A bad dementia day

At the nursing home my mother, like an eccentric monarch interrogating a much-missed servant, starts hurling questions at me. I haven’t  even stepped over the threshold of her room.

Her questions merge into one current of untamed thought. Words cascade from her like one fluid sentence from James Joyce’s ‘Finnegan’s Wake’ or some other impenetrable Modernist novel. This is going to be a bad dementia day.

As I sit down on her bed, she keeps repeating one question.

‘Who was that woman you were with here with last night?’ she asks.

‘What on earth are you talking about?’ I say.

‘Who was that woman you were with here last night?’ she repeats.

‘I wasn’t here last night, mum.’

‘Yes, you were,’ she says. ‘Don’t lie. I saw you and her. I didn’t like the look of her one little bit.’

When she is deluded, I lower my voice and call her Mum. Not Mother or her first name. Mother is too cold and the second too informal. I don’t know if calling her ‘mum’ has a calming effect. But it reminds me of the soft voice I used when the children were young and needed baulking up against a bad dream.

‘I wasn’t here last night. Nor was I with another woman, mum.’

She stares at me from her armchair for a few moments. It feels to me her mind is churning matters over like a washing machine full with dirty laundry.

I pull off my blue PPE gloves and hang my F94 covid mask from my right ear, where it swings like a door off its hinge, not unlike the conversation.

‘Honestly, mum. I. Was. Not. Here. Last. Night. With. A. Woman.’

‘She’s not your new bit on the side, then?’

My new bit on the side? She thinks I’m Casanova or, perhaps, Boris Johnson. For a moment I am insulted for myself and my wife and family.

But the feeling morphs and emerges as a strangulated laugh. This is a fantasy fuelled accusation and in the land of the ludicrous laughter is the only sane response.

‘What’s so funny,’ she asks, straightening up in her chair.

‘The only thing I ever have ‘on the side’ is a Yorkshire pudding with my Sunday roast,’ I say.

‘You talk nonsense.’

‘Touché,’ I reply and lie back on her bed, wondering where this conversation will go next.

My mother starts telling me that ‘women of the night’ rent rooms at her nursing home for ‘their tricks’. I close my eyes and sink into sleep. I don’t feel rude for ignoring her. My body has decided to shut off the pain of listening to her like this.


I wake up. Mother is asleep upright in her chair. Someone on the TV is wittering on about how bloody wonderful Cornwall and its fishermen are. It’s Rick Stein simpering away again. How many more series about beer battered Cornish cod can the world’s day time TV viewers  stomach?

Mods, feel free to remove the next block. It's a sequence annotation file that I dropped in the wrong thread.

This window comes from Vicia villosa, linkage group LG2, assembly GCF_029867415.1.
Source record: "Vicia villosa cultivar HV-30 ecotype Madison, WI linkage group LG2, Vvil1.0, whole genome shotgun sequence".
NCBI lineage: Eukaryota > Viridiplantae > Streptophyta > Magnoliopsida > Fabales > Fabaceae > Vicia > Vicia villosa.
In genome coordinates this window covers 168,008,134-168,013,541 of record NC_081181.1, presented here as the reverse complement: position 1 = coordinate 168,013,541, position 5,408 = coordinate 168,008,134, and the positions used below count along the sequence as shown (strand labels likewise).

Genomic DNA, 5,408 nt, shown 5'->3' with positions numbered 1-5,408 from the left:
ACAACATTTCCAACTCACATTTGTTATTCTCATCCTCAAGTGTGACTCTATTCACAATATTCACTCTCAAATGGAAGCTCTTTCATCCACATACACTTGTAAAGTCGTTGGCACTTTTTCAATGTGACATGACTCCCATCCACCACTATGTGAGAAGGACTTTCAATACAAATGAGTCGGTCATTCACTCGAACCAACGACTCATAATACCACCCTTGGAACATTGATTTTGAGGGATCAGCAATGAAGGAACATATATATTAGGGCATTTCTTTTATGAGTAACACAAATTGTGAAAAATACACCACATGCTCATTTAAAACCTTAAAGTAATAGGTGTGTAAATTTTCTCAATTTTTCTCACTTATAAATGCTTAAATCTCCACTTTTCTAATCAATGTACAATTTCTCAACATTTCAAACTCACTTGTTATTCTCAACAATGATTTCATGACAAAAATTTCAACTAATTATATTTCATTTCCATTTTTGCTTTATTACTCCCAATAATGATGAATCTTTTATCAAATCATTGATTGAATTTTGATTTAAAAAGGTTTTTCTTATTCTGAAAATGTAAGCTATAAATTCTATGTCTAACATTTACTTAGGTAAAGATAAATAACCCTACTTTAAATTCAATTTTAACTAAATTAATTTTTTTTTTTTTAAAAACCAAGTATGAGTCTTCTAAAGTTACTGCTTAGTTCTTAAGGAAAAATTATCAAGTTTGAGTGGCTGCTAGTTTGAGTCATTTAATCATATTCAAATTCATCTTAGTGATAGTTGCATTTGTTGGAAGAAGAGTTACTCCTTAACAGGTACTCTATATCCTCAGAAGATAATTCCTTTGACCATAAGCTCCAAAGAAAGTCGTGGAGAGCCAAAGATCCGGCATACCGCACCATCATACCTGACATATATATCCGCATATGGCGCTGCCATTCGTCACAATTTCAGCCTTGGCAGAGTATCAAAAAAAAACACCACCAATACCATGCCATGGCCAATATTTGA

My mother turns her head towards me and asks about my son.

‘What’s he up to?’

‘He’s been working as an extra in a TV series this week,’ I say.

‘He’s always wanted to be an actor, hasn’t he?’

‘I don’t know about that. But it’s a great experience for him.’

‘Oh, yes. He’s such a good-looking boy, he’ll do well.’

She looks at me as if she is trying to remember something.

‘Have you seen your father recently?’ she asks. ‘I wonder why he doesn’t come to see me.’

My father died in 2007. She regularly forgets that he is dead. Sometimes, I ignore her question and change the subject. Sometimes, I remind her he is dead. One is a deceit, the other a cruelty.  Usually, I opt for deceit.

My phone pings. It’s a message from my son asking if I want to join him for lunch. If I want to catch him, I’ll have to go immediately. I’ve been with mother less than an hour and been asleep for half of that time. My visit is as cursory as a care visit can get.

Mother looks at the clock.

‘Do you want to stay for lunch,’ she asks.

‘I have to go. I’m sorry. I promised to see B- for lunch.’

Another lie.

She looks at me quizzically. Is she weighing up the choice I’ve just made between seeing my son or staying with her? Is she disappointed?

‘Send him my love,’ she says and smiles.

In the doorway, I turn around. She is still smiling. Her dementia has lifted like a fog taking with it her earlier delusions. For a moment, I can see the mother she once was, like a refugee on the far shore of a lake, waving at me from across the water, wordlessly. Go, she seems to be saying. Go now. Before the fog returns and I am lost again.



Published by Man in the Middle

Ecce Man in the Middle. The stale meat in the inter-generational sandwich.